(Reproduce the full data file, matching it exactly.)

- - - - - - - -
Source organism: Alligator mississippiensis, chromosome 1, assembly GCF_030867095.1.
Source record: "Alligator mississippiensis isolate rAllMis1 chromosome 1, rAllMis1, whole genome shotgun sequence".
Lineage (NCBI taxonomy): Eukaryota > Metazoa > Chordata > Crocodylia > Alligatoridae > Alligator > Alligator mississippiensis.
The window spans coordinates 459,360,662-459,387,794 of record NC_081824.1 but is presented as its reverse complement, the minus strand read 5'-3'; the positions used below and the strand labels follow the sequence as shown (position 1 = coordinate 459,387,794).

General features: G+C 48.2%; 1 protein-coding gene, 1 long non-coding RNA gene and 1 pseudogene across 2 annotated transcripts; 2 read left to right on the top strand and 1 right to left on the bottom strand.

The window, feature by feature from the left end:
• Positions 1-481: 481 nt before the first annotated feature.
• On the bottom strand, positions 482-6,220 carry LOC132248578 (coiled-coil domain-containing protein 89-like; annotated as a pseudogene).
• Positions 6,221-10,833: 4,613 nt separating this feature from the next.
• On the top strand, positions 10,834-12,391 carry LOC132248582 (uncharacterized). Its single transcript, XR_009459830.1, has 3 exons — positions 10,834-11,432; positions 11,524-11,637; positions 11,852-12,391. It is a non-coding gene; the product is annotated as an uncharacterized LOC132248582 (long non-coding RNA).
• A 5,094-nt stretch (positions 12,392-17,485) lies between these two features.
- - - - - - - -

Source organism: Alligator mississippiensis, chromosome 1, assembly GCF_030867095.1.
Source record: "Alligator mississippiensis isolate rAllMis1 chromosome 1, rAllMis1, whole genome shotgun sequence".
Lineage (NCBI taxonomy): Eukaryota > Metazoa > Chordata > Crocodylia > Alligatoridae > Alligator > Alligator mississippiensis.
The window spans coordinates 459,360,662-459,387,794 of record NC_081824.1 but is presented as its reverse complement, the minus strand read 5'-3'; the positions used below and the strand labels follow the sequence as shown (position 1 = coordinate 459,387,794).

General features: G+C 48.2%; 1 protein-coding gene, 1 long non-coding RNA gene and 1 pseudogene across 2 annotated transcripts; 2 read left to right on the top strand and 1 right to left on the bottom strand.

The window, feature by feature from the left end:
• Positions 1-481: 481 nt before the first annotated feature.
• On the bottom strand, positions 482-6,220 carry LOC132248578 (coiled-coil domain-containing protein 89-like; annotated as a pseudogene).
• Positions 6,221-10,833: 4,613 nt separating this feature from the next.
• On the top strand, positions 10,834-12,391 carry LOC132248582 (uncharacterized). Its single transcript, XR_009459830.1, has 3 exons — positions 10,834-11,432; positions 11,524-11,637; positions 11,852-12,391. It is a non-coding gene; the product is annotated as an uncharacterized LOC132248582 (long non-coding RNA).
• A 5,094-nt stretch (positions 12,392-17,485) lies between these two features.